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Food Resource Distribution and the Organization of the Parus Guild in a Spruce Forest
Jukka Suhonen, Rauno V. Alatalo, Allan Carlson and Jacob Höglund
Ornis Scandinavica (Scandinavian Journal of Ornithology)
Vol. 23, No. 4 (Oct. - Dec., 1992), pp. 467-474
Stable URL: http://www.jstor.org/stable/3676678
Page Count: 8
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We studied the abundance of arthropod food within spruce Picea abies in relation to the foraging site selection of tits Parus and the Goldcrest Regulus regulus in winter in Central Sweden. Arthropods, spiders in particular, were most abundant in upper tree parts and in the outer sections of branches. There was a high correlation between food abundance and bird density, based on proportional use of foraging sites over eight sections of spruce suggesting that food distribution is a major factor influencing the segregative distribution of the four bird species. However, the distribution of the bird species cannot be explained solely by food abundance. In outer tree parts there were fewer birds than expected from arthropod biomass. A possible explanation is that the risk of predation by Pygmy Owls Glaucidium passerinum is higher there, reducing the net benefit of foraging in the tree parts with highest food abundance. A further support for the impact of predation comes from the fact that it is the socially least dominant species, the Goldcrest and the Coal Tit P. ater, that use the outer tree parts. Crested Tits P. cristatus are highest in dominance rank, but they mainly forage in the inner tree parts. Willow Tits P. montanus are second in the dominance, but have the lowest food abundance in their foraging sites. Both interspecific competition over food, and the site-dependent risk of predation, seem to govern the ways in which the four bird species select their foraging sites in spruce in winter.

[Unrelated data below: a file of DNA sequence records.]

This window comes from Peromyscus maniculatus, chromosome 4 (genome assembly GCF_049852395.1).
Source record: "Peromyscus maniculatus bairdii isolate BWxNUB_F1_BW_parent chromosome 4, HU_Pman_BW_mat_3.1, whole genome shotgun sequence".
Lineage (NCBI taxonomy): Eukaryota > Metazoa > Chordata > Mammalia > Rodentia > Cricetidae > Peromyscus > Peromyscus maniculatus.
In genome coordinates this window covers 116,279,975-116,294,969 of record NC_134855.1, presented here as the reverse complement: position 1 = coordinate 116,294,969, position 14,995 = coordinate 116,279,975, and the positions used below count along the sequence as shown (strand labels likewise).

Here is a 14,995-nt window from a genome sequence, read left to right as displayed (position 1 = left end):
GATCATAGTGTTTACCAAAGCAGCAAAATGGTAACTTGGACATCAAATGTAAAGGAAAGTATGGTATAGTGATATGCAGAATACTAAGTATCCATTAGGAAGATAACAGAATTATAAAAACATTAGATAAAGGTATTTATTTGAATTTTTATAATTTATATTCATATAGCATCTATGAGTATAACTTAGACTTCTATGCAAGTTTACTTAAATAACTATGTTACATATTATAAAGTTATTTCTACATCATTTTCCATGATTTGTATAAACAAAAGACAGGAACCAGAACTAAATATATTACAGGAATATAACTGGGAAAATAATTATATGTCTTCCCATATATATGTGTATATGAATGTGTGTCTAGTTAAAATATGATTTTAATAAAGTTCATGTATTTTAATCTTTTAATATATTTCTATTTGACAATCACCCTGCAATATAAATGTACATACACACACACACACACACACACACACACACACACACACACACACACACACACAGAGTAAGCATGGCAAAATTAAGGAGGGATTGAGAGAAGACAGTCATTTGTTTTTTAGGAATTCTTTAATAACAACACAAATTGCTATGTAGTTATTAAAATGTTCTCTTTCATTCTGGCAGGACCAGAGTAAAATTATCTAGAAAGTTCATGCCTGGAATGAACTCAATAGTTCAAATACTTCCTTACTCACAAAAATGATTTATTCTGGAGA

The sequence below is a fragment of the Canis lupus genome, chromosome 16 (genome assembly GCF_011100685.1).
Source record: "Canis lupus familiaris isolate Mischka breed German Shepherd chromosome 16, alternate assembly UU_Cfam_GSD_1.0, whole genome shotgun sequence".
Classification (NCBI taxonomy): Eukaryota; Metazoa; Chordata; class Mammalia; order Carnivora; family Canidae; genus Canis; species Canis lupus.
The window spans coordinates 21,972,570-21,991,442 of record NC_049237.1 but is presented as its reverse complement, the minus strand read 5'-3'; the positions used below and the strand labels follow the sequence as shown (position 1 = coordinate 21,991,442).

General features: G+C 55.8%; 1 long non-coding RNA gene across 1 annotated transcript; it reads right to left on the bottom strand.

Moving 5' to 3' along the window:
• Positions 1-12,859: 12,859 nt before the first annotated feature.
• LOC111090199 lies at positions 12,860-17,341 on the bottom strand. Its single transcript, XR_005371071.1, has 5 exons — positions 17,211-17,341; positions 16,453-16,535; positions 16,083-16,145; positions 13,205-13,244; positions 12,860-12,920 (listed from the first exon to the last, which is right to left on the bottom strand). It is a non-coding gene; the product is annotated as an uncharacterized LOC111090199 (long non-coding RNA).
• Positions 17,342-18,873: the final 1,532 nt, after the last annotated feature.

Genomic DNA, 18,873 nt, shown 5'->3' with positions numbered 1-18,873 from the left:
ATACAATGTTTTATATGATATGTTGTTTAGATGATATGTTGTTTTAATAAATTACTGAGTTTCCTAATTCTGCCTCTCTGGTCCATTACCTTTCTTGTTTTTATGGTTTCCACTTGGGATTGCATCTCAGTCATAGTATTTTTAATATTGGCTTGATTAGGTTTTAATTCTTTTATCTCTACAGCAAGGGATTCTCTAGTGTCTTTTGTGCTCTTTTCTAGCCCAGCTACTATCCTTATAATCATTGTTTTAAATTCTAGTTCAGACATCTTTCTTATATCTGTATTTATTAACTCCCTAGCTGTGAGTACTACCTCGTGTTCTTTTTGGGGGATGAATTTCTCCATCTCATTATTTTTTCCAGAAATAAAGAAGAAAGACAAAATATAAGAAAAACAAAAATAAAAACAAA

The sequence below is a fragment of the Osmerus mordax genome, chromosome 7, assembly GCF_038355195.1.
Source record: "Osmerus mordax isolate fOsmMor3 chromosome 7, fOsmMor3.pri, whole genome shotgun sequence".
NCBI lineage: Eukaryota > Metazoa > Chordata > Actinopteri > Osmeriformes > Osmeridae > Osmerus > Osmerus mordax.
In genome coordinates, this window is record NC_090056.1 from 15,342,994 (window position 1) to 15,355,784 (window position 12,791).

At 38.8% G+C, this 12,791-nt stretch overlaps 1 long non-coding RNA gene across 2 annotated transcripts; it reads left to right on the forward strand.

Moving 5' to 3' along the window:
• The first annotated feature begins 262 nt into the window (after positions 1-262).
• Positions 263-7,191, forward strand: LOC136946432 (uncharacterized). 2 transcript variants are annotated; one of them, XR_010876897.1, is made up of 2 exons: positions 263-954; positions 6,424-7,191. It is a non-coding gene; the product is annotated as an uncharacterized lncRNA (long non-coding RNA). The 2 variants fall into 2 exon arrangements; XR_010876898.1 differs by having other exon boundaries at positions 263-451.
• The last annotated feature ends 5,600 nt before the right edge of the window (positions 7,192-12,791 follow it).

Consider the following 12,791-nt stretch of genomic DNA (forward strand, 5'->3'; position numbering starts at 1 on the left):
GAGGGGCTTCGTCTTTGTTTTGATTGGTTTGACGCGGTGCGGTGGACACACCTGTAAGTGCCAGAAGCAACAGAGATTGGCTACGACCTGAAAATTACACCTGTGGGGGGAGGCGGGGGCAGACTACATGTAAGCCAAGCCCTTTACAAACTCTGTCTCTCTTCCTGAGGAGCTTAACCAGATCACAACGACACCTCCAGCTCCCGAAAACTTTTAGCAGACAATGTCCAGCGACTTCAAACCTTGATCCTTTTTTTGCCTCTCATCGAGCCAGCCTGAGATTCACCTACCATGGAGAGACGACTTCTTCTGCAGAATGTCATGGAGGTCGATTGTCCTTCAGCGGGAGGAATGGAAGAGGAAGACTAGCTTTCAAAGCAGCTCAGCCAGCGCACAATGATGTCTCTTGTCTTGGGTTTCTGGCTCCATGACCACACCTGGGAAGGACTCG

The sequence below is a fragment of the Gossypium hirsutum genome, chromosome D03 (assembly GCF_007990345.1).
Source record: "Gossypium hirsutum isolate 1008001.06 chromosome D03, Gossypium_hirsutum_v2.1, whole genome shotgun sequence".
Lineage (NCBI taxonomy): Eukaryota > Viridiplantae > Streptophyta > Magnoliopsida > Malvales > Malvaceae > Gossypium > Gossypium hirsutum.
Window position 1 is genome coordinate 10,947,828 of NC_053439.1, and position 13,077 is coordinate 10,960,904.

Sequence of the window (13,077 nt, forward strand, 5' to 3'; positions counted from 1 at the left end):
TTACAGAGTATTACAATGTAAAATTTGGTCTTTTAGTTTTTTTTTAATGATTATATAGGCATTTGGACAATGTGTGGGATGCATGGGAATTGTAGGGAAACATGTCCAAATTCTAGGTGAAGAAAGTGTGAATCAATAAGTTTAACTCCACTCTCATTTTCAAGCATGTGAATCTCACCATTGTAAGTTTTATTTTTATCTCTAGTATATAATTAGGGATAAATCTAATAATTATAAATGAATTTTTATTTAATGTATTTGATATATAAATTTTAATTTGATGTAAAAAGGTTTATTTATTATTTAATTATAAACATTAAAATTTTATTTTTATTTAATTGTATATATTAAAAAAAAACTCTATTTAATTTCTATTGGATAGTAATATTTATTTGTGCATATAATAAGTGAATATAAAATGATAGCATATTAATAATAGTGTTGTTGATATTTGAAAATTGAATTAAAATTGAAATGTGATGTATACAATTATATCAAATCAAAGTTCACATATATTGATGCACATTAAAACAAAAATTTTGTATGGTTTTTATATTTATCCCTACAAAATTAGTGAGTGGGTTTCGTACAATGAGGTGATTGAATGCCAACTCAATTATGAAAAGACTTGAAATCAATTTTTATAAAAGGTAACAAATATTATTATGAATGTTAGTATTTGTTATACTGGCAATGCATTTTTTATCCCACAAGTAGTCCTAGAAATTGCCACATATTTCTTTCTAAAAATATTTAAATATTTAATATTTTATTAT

Ornis Scandinavica (Scandinavian Journal of Ornithology) © 1992 Nordic Society Oikos